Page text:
Related Stories

Blocking Ran protein reverses resistance of lung and breast cancers

October 4, 2016
Researchers at the University of Bradford have discovered a way to prevent chemotherapy resistance in lung cancer by blocking a protein found in cancer cells.

Promising findings towards targeted breast cancer therapy

November 14, 2016
New research led by Conway Fellow, Professor Joe Duffy and Professor John Crown in St Vincent's University Hospital has reported for the first time on a new treatment that could be used in the majority of patients with triple ...

Discovery of potential treatment for aggressive form of breast cancer

November 2, 2016
A new drug could be used to treat one of the most aggressive forms of breast cancer, a research centre based at University College Dublin and St Vincent's Hospital has discovered.

Researchers identify new potential treatment for cancer metastasis

January 9, 2017
Breast cancer metastasis, the process by which cancer spreads, may be prevented through the new use of a class of drugs already approved by the U.S. Food and Drug Administration.

Natural compound found in herbs, vegetables could improve treatment of triple-negative breast cancer in women

January 23, 2017
More than 100 women die from breast cancer every day in the United States. Triple-negative breast cancers, which comprise 15 to 20 percent of all breast tumors, are a particularly deadly type of breast disease that often ...

The way breast cancer genes act could predict your treatment

February 21, 2017
A Michigan State University breast cancer researcher has shown that effective treatment options can be predicted based on the way certain breast cancer genes act or express themselves.

Recommended for you

Study shows key enzyme linked to therapy resistance in deadly lung cancer

December 10, 2018
Researchers at The University of Texas MD Anderson Cancer Center have identified a link between an enzyme tied to cancer formation and therapy resistance in patients with epidermal growth factor receptor (EGFR)-mutant non-small ...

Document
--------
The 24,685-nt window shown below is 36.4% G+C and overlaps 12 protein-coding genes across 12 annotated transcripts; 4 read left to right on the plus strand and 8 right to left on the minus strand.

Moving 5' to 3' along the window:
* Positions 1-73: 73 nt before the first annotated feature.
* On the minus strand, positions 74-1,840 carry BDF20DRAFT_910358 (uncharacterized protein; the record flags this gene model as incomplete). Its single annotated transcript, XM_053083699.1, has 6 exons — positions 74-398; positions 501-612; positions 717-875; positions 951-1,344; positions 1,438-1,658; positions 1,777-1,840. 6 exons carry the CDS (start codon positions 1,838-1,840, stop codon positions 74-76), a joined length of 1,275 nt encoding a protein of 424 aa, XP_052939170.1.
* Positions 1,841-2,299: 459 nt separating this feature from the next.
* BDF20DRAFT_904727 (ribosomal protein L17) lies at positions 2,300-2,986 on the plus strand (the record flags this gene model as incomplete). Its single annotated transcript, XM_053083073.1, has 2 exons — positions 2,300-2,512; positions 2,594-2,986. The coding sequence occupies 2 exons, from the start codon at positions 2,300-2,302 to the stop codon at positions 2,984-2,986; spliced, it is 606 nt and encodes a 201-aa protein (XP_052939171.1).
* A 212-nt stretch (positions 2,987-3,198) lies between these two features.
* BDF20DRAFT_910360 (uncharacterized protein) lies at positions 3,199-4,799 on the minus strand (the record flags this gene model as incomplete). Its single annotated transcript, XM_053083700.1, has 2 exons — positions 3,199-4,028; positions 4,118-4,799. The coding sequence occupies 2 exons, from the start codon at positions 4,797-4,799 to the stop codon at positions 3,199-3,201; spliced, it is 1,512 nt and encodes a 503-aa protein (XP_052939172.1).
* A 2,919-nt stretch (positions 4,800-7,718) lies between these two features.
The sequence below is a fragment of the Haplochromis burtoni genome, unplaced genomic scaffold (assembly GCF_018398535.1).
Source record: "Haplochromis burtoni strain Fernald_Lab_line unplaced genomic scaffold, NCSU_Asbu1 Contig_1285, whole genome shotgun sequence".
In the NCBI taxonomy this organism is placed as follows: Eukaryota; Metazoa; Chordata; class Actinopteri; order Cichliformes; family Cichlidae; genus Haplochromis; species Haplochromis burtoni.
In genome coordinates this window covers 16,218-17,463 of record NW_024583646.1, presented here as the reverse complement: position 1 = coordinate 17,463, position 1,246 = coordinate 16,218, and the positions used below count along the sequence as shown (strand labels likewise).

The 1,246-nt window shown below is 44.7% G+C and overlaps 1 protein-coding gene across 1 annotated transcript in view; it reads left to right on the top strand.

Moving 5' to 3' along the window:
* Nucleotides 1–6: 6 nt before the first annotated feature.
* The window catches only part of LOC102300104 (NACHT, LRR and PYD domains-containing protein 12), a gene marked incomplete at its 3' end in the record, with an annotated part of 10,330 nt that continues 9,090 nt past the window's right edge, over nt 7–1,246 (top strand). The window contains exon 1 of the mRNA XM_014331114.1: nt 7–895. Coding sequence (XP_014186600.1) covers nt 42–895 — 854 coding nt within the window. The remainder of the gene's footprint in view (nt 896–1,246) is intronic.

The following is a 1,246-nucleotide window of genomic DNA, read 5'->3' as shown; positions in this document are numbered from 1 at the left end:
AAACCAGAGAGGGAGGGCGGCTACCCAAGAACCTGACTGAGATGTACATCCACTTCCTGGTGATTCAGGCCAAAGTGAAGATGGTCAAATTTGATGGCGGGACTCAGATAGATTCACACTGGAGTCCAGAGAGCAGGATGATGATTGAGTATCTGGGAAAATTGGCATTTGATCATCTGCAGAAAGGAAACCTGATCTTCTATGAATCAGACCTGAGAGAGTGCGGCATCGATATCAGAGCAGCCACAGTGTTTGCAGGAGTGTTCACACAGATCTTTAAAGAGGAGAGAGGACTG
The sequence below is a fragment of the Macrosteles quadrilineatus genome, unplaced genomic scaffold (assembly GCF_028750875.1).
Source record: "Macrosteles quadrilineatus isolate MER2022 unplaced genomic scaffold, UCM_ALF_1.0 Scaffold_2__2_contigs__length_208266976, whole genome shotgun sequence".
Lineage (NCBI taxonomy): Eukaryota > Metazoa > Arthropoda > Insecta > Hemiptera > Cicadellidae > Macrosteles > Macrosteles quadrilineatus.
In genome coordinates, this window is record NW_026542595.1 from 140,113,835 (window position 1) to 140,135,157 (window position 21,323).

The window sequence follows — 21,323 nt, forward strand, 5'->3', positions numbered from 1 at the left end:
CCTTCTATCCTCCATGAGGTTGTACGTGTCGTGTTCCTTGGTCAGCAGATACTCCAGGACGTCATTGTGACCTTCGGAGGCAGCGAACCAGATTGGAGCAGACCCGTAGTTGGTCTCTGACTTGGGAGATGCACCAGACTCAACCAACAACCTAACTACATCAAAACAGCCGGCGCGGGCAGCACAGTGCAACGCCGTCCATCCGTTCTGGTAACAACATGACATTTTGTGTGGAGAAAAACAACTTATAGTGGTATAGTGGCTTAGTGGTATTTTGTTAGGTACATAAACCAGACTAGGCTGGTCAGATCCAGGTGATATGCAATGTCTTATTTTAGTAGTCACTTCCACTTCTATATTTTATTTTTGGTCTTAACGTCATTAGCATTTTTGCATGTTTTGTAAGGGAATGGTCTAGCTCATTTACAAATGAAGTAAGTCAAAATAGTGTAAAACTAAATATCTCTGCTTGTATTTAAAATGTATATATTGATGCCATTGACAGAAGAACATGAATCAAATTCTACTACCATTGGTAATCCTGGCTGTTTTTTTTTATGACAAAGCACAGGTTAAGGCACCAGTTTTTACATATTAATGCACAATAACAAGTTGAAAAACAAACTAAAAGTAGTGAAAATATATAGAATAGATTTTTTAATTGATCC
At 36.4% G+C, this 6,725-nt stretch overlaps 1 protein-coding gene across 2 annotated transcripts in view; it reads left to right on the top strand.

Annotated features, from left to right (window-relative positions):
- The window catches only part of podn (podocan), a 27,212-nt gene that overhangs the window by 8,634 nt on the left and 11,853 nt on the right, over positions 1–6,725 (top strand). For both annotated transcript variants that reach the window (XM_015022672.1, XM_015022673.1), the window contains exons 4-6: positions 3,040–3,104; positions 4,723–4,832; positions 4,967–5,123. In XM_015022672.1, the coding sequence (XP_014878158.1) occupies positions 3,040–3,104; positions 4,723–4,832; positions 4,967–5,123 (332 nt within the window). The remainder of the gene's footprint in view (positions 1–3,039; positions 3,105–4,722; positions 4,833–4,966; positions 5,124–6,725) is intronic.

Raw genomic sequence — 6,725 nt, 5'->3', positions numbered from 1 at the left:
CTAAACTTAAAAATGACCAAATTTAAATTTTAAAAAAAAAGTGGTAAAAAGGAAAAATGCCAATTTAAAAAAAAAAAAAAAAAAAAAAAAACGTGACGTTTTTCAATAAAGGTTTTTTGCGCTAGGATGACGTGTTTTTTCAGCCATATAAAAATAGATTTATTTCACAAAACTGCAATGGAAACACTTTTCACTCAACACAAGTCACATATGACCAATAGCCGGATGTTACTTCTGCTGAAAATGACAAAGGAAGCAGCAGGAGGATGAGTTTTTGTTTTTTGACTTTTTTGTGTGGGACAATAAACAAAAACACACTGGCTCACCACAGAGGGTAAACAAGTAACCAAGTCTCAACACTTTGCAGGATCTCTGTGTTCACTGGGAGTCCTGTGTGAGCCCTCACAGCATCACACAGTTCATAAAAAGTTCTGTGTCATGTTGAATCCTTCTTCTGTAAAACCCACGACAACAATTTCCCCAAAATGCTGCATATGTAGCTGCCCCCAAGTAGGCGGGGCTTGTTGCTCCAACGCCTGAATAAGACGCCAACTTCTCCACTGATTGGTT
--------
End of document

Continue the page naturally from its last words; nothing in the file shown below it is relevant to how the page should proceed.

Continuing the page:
A code for reprogramming immune sentinels

December 10, 2018
For the first time, a research team at Lund University in Sweden has successfully reprogrammed mouse and human skin cells into immune cells called dendritic cells. The process is quick and effective, representing a pioneering ...

Potential seen for tailoring treatment for acute myeloid leukemia

December 8, 2018
Advances in rapid screening of leukemia cells for drug susceptibility and resistance are bringing scientists closer to patient-tailored treatment for acute myeloid leukemia (AML).

Study may offer doctors a more effective way to treat neuroblastoma

December 7, 2018
A very large team of researchers, mostly from multiple institutions across Germany, has found what might be a better way to treat patients with neuroblastoma, a type of cancer. In their paper published in the journal Science, ...

Major breakthrough in quest for cancer vaccine

December 6, 2018
The idea of a cancer vaccine is something researchers have been working on for over 50 years, but until recently they were never able to prove exactly how such a vaccine would work.

'Chemo brain' caused by malfunction in three types of brain cells, study finds

December 6, 2018
More than half of cancer survivors suffer from cognitive impairment from chemotherapy that lingers for months or years after the cancer is gone. In a new study explaining the cellular mechanisms behind this condition, scientists ...

0 comments

Please sign in to add a comment. Registration is free, and takes less than a minute. Read more

Click here to reset your password.
Sign in to get notified via email when new comments are made.